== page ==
But, that hasn’t always been the case. In fact, I remember a very distinct moment on my birthday only a few years ago when I looked at Micah and pathetically cried, “I have no friends!” And it wasn’t a graceful crying. It was the kind where your face gets really red and you look hideous. Girls, you know what I’m talking about. We were newly married, and Micah was dumbfounded.

I also remember many frighteningly similar moments my freshmen year of college. Sitting in my dorm room at the University of Texas crying because I was hundreds of miles away from my closest friends from high school. And I was utterly, totally convinced I would never have another meaningful friendship.  I would throw myself down on Jenny (my roommate and only friend) and my futon bunk bed and cry ever so dramatically. Pretty much a weekly occurrence. Okay, daily.

And here’s the truth. Here’s the hard, scratchy, uncomfortable truth. Friendships are work. They take time, patience, forgiveness, understanding, listening. Everything that within ourselves we just don’t feel like doing. And making friends is even more work. Because you have to go through many stages before you can get to the ‘we spontaneously hang out without an appointment stage’. But, if we choose not to work, choose not to grow, choose not to be vulnerable, then one day, you wake up and you’re ugly crying because you have no friends.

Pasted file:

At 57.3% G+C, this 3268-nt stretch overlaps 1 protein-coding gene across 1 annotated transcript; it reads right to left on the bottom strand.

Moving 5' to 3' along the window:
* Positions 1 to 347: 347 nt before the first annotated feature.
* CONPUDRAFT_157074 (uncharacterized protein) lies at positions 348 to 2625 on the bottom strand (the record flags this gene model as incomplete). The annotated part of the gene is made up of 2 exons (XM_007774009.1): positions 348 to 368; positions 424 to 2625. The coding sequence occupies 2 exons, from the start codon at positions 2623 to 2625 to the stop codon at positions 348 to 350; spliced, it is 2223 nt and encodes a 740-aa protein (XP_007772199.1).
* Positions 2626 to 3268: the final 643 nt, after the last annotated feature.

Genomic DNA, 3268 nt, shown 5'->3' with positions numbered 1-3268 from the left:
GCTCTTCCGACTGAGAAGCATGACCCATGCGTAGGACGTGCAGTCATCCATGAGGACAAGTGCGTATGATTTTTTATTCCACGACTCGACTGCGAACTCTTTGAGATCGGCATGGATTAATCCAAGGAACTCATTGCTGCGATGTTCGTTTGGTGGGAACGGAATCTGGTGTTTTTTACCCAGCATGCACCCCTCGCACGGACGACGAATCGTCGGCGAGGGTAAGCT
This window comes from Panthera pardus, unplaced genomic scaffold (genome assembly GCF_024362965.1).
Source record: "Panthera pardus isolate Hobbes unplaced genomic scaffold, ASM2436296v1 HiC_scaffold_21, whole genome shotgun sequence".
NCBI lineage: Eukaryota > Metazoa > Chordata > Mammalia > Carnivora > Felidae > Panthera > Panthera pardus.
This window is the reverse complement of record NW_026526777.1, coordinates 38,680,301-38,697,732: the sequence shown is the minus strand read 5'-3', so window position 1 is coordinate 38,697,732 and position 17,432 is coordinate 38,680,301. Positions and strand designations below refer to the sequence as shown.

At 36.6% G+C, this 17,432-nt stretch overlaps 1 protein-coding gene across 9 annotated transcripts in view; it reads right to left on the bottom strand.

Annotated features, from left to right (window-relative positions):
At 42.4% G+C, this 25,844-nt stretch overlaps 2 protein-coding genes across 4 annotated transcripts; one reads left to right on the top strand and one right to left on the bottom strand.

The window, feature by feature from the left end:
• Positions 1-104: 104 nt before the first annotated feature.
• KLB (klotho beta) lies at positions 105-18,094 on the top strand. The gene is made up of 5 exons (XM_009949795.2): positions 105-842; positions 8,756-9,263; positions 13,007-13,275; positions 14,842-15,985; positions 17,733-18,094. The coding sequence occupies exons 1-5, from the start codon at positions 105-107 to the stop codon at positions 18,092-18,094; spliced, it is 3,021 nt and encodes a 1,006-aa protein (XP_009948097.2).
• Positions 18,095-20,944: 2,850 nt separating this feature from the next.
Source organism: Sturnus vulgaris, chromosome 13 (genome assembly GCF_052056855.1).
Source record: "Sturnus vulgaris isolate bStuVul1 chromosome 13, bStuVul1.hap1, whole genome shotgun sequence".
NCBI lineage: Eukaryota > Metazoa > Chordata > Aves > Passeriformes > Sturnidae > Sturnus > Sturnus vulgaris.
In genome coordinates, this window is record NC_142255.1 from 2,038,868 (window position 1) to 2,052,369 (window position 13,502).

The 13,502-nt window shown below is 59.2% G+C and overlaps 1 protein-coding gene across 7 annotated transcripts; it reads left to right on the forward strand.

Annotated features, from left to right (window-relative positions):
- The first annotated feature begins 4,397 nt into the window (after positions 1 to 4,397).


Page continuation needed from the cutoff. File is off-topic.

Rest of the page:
Proverbs 27:9 says this:

“Just as lotions and fragrance give sensual delight, a sweet friendship refreshes the soul.”

I just got back from a Young Life training in Georgia, and we were in class all day everyday for a week. The room we were in was set up classroom style, and my whole row was full of guys I work alongside. One day, we were all getting a little stir crazy. I reached in my bag and pulled out this lotion that legitimately smells like the Caribbean. I started rubbing it on my hands, and something hilarious happened. Slowly each guy in our row got a whiff of this lotion until they were all staring at me. Pretty soon we were passing it down and our whole row smelled like coconut and the ocean. It was magical.